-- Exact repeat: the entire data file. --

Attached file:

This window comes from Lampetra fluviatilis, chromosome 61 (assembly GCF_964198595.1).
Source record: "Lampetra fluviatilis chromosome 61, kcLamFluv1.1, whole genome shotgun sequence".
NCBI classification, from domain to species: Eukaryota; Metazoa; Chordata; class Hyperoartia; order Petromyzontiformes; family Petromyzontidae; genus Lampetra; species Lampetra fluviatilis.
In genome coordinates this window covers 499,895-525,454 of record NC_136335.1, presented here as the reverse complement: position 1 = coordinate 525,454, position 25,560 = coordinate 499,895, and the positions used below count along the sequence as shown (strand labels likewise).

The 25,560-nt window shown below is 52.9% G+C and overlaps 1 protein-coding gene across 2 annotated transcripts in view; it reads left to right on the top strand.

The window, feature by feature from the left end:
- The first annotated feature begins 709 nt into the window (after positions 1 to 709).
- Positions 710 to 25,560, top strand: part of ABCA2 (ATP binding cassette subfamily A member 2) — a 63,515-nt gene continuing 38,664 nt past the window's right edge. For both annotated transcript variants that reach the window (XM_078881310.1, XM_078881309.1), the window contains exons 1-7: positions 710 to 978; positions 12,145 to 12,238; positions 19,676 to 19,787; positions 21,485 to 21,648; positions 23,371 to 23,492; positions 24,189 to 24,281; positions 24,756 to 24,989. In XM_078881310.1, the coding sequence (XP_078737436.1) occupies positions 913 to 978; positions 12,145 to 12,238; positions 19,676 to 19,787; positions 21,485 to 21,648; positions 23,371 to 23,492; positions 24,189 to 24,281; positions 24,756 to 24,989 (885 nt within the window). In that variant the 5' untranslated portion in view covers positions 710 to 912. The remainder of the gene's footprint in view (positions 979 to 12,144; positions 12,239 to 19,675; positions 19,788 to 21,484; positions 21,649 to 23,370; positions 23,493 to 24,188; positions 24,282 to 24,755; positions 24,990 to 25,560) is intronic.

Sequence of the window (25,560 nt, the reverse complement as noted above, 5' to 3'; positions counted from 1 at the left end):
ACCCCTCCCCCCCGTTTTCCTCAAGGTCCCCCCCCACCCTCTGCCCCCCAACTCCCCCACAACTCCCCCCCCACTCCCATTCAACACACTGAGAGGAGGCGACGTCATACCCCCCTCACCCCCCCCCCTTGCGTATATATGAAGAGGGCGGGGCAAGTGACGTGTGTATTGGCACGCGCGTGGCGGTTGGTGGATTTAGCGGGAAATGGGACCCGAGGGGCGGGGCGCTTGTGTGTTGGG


This window comes from Lampetra fluviatilis, chromosome 61 (assembly GCF_964198595.1).
Source record: "Lampetra fluviatilis chromosome 61, kcLamFluv1.1, whole genome shotgun sequence".
NCBI classification, from domain to species: Eukaryota; Metazoa; Chordata; class Hyperoartia; order Petromyzontiformes; family Petromyzontidae; genus Lampetra; species Lampetra fluviatilis.
In genome coordinates this window covers 499,895-525,454 of record NC_136335.1, presented here as the reverse complement: position 1 = coordinate 525,454, position 25,560 = coordinate 499,895, and the positions used below count along the sequence as shown (strand labels likewise).

The 25,560-nt window shown below is 52.9% G+C and overlaps 1 protein-coding gene across 2 annotated transcripts in view; it reads left to right on the top strand.

The window, feature by feature from the left end:
- The first annotated feature begins 709 nt into the window (after positions 1 to 709).
- Positions 710 to 25,560, top strand: part of ABCA2 (ATP binding cassette subfamily A member 2) — a 63,515-nt gene continuing 38,664 nt past the window's right edge. For both annotated transcript variants that reach the window (XM_078881310.1, XM_078881309.1), the window contains exons 1-7: positions 710 to 978; positions 12,145 to 12,238; positions 19,676 to 19,787; positions 21,485 to 21,648; positions 23,371 to 23,492; positions 24,189 to 24,281; positions 24,756 to 24,989. In XM_078881310.1, the coding sequence (XP_078737436.1) occupies positions 913 to 978; positions 12,145 to 12,238; positions 19,676 to 19,787; positions 21,485 to 21,648; positions 23,371 to 23,492; positions 24,189 to 24,281; positions 24,756 to 24,989 (885 nt within the window). In that variant the 5' untranslated portion in view covers positions 710 to 912. The remainder of the gene's footprint in view (positions 979 to 12,144; positions 12,239 to 19,675; positions 19,788 to 21,484; positions 21,649 to 23,370; positions 23,493 to 24,188; positions 24,282 to 24,755; positions 24,990 to 25,560) is intronic.

Sequence of the window (25,560 nt, the reverse complement as noted above, 5' to 3'; positions counted from 1 at the left end):
ACCCCTCCCCCCCGTTTTCCTCAAGGTCCCCCCCCACCCTCTGCCCCCCAACTCCCCCACAACTCCCCCCCCACTCCCATTCAACACACTGAGAGGAGGCGACGTCATACCCCCCTCACCCCCCCCCCTTGCGTATATATGAAGAGGGCGGGGCAAGTGACGTGTGTATTGGCACGCGCGTGGCGGTTGGTGGATTTAGCGGGAAATGGGACCCGAGGGGCGGGGCGCTTGTGTGTTGGG